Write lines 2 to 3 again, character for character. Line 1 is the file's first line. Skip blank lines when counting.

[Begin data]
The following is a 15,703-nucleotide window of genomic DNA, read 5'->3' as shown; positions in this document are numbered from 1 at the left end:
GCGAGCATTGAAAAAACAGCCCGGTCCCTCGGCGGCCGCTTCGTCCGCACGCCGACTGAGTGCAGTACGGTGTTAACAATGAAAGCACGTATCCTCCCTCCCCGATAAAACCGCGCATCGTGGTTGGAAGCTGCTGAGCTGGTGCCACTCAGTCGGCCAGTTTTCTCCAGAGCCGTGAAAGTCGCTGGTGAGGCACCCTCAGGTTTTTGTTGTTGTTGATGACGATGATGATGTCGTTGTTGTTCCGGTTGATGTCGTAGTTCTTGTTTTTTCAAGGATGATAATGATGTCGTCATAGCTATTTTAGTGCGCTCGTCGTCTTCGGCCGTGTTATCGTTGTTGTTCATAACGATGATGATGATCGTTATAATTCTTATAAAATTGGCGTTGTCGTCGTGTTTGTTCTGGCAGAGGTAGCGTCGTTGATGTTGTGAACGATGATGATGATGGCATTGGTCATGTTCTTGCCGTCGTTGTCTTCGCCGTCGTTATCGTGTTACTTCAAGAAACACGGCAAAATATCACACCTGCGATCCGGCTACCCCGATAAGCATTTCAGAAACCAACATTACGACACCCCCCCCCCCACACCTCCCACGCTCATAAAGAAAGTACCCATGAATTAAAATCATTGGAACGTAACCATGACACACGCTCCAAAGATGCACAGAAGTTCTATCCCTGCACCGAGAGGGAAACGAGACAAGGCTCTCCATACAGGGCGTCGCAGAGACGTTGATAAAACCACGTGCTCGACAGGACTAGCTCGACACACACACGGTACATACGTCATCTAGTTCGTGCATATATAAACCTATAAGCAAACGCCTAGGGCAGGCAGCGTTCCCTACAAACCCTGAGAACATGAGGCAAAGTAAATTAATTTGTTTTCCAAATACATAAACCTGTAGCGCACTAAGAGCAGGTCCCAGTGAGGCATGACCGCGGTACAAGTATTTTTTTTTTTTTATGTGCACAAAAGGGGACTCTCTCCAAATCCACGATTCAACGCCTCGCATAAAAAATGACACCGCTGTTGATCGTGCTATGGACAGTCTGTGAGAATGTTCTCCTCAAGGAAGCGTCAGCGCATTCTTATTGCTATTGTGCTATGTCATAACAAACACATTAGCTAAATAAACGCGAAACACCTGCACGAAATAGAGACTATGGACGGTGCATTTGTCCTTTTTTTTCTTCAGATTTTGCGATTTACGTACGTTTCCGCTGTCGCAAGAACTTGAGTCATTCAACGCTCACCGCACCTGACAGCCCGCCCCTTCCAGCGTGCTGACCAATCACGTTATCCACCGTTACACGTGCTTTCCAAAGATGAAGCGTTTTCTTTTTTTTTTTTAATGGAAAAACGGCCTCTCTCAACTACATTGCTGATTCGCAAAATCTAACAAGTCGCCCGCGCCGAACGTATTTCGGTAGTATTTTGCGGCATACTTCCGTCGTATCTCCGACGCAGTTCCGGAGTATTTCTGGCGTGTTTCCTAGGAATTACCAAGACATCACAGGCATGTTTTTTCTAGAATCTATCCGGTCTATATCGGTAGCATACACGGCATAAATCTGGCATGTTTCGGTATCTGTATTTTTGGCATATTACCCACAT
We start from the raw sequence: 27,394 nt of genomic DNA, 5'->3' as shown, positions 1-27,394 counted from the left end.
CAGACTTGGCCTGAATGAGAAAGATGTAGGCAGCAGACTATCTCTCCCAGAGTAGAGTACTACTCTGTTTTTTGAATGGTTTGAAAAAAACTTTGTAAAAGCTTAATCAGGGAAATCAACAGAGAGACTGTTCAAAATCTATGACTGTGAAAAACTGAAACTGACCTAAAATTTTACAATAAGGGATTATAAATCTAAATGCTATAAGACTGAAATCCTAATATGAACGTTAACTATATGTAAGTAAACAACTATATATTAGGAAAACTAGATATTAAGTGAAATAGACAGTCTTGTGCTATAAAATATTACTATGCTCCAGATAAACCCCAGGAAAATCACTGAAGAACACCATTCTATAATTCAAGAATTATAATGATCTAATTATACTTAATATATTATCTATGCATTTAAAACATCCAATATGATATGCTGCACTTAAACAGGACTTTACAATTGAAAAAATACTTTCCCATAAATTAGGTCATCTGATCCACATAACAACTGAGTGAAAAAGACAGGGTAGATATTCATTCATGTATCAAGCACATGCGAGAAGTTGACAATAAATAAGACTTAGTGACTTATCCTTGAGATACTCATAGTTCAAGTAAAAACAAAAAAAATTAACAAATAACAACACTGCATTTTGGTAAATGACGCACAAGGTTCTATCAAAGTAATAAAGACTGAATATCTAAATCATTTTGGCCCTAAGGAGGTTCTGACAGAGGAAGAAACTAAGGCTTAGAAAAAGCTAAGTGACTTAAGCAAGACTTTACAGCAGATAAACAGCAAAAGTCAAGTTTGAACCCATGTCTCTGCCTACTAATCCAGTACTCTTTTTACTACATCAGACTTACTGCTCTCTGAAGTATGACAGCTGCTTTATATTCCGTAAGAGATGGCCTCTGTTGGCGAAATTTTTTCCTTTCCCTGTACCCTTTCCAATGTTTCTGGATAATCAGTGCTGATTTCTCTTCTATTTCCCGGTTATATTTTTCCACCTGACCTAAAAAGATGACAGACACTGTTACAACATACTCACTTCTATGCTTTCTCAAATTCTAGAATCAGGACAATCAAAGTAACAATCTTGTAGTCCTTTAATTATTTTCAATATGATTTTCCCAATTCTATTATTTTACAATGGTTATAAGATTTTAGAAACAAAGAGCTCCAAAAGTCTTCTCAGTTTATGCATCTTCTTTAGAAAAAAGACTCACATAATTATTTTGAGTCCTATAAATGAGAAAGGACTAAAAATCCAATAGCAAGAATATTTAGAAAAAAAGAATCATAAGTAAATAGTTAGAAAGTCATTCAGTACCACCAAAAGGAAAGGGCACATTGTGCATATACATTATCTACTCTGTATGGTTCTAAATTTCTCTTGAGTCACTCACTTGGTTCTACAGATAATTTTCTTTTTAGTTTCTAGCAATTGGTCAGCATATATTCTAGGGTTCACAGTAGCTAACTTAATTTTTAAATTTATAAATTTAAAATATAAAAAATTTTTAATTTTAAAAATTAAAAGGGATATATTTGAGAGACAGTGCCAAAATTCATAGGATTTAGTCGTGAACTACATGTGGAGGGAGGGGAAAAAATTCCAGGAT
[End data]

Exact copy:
GCGAGCATTGAAAAAACAGCCCGGTCCCTCGGCGGCCGCTTCGTCCGCACGCCGACTGAGTGCAGTACGGTGTTAACAATGAAAGCACGTATCCTCCCTCCCCGATAAAACCGCGCATCGTGGTTGGAAGCTGCTGAGCTGGTGCCACTCAGTCGGCCAGTTTTCTCCAGAGCCGTGAAAGTCGCTGGTGAGGCACCCTCAGGTTTTTGTTGTTGTTGATGACGATGATGATGTCGTTGTTGTTCCGGTTGATGTCGTAGTTCTTGTTTTTTCAAGGATGATAATGATGTCGTCATAGCTATTTTAGTGCGCTCGTCGTCTTCGGCCGTGTTATCGTTGTTGTTCATAACGATGATGATGATCGTTATAATTCTTATAAAATTGGCGTTGTCGTCGTGTTTGTTCTGGCAGAGGTAGCGTCGTTGATGTTGTGAACGATGATGATGATGGCATTGGTCATGTTCTTGCCGTCGTTGTCTTCGCCGTCGTTATCGTGTTACTTCAAGAAACACGGCAAAATATCACACCTGCGATCCGGCTACCCCGATAAGCATTTCAGAAACCAACATTACGACACCCCCCCCCCCACACCTCCCACGCTCATAAAGAAAGTACCCATGAATTAAAATCATTGGAACGTAACCATGACACACGCTCCAAAGATGCACAGAAGTTCTATCCCTGCACCGAGAGGGAAACGAGACAAGGCTCTCCATACAGGGCGTCGCAGAGACGTTGATAAAACCACGTGCTCGACAGGACTAGCTCGACACACACACGGTACATACGTCATCTAGTTCGTGCATATATAAACCTATAAGCAAACGCCTAGGGCAGGCAGCGTTCCCTACAAACCCTGAGAACATGAGGCAAAGTAAATTAATTTGTTTTCCAAATACATAAACCTGTAGCGCACTAAGAGCAGGTCCCAGTGAGGCATGACCGCGGTACAAGTATTTTTTTTTTTTTATGTGCACAAAAGGGGACTCTCTCCAAATCCACGATTCAACGCCTCGCATAAAAAATGACACCGCTGTTGATCGTGCTATGGACAGTCTGTGAGAATGTTCTCCTCAAGGAAGCGTCAGCGCATTCTTATTGCTATTGTGCTATGTCATAACAAACACATTAGCTAAATAAACGCGAAACACCTGCACGAAATAGAGACTATGGACGGTGCATTTGTCCTTTTTTTTCTTCAGATTTTGCGATTTACGTACGTTTCCGCTGTCGCAAGAACTTGAGTCATTCAACGCTCACCGCACCTGACAGCCCGCCCCTTCCAGCGTGCTGACCAATCACGTTATCCACCGTTACACGTGCTTTCCAAAGATGAAGCGTTTTCTTTTTTTTTTTTAATGGAAAAACGGCCTCTCTCAACTACATTGCTGATTCGCAAAATCTAACAAGTCGCCCGCGCCGAACGTATTTCGGTAGTATTTTGCGGCATACTTCCGTCGTATCTCCGACGCAGTTCCGGAGTATTTCTGGCGTGTTTCCTAGGAATTACCAAGACATCACAGGCATGTTTTTTCTAGAATCTATCCGGTCTATATCGGTAGCATACACGGCATAAATCTGGCATGTTTCGGTATCTGTATTTTTGGCATATTACCCACAT
We start from the raw sequence: 27,394 nt of genomic DNA, 5'->3' as shown, positions 1-27,394 counted from the left end.